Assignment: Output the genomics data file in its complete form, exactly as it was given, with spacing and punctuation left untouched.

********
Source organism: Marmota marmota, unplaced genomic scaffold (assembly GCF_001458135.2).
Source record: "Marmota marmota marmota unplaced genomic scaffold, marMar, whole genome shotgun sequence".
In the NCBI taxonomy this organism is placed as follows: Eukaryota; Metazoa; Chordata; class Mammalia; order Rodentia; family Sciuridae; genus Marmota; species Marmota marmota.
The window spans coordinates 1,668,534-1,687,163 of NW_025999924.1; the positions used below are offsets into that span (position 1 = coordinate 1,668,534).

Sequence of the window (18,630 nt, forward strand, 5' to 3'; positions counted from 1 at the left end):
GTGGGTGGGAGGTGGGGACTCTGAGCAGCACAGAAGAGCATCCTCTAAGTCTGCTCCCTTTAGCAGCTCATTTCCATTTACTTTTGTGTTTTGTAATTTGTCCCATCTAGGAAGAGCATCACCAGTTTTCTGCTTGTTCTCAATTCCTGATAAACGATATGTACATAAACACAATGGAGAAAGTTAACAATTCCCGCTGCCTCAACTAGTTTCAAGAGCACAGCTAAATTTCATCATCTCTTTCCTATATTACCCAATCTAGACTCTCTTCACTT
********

Source organism: Marmota marmota, unplaced genomic scaffold (assembly GCF_001458135.2).
Source record: "Marmota marmota marmota unplaced genomic scaffold, marMar, whole genome shotgun sequence".
In the NCBI taxonomy this organism is placed as follows: Eukaryota; Metazoa; Chordata; class Mammalia; order Rodentia; family Sciuridae; genus Marmota; species Marmota marmota.
The window spans coordinates 1,668,534-1,687,163 of NW_025999924.1; the positions used below are offsets into that span (position 1 = coordinate 1,668,534).

Sequence of the window (18,630 nt, forward strand, 5' to 3'; positions counted from 1 at the left end):
GTGGGTGGGAGGTGGGGACTCTGAGCAGCACAGAAGAGCATCCTCTAAGTCTGCTCCCTTTAGCAGCTCATTTCCATTTACTTTTGTGTTTTGTAATTTGTCCCATCTAGGAAGAGCATCACCAGTTTTCTGCTTGTTCTCAATTCCTGATAAACGATATGTACATAAACACAATGGAGAAAGTTAACAATTCCCGCTGCCTCAACTAGTTTCAAGAGCACAGCTAAATTTCATCATCTCTTTCCTATATTACCCAATCTAGACTCTCTTCACTT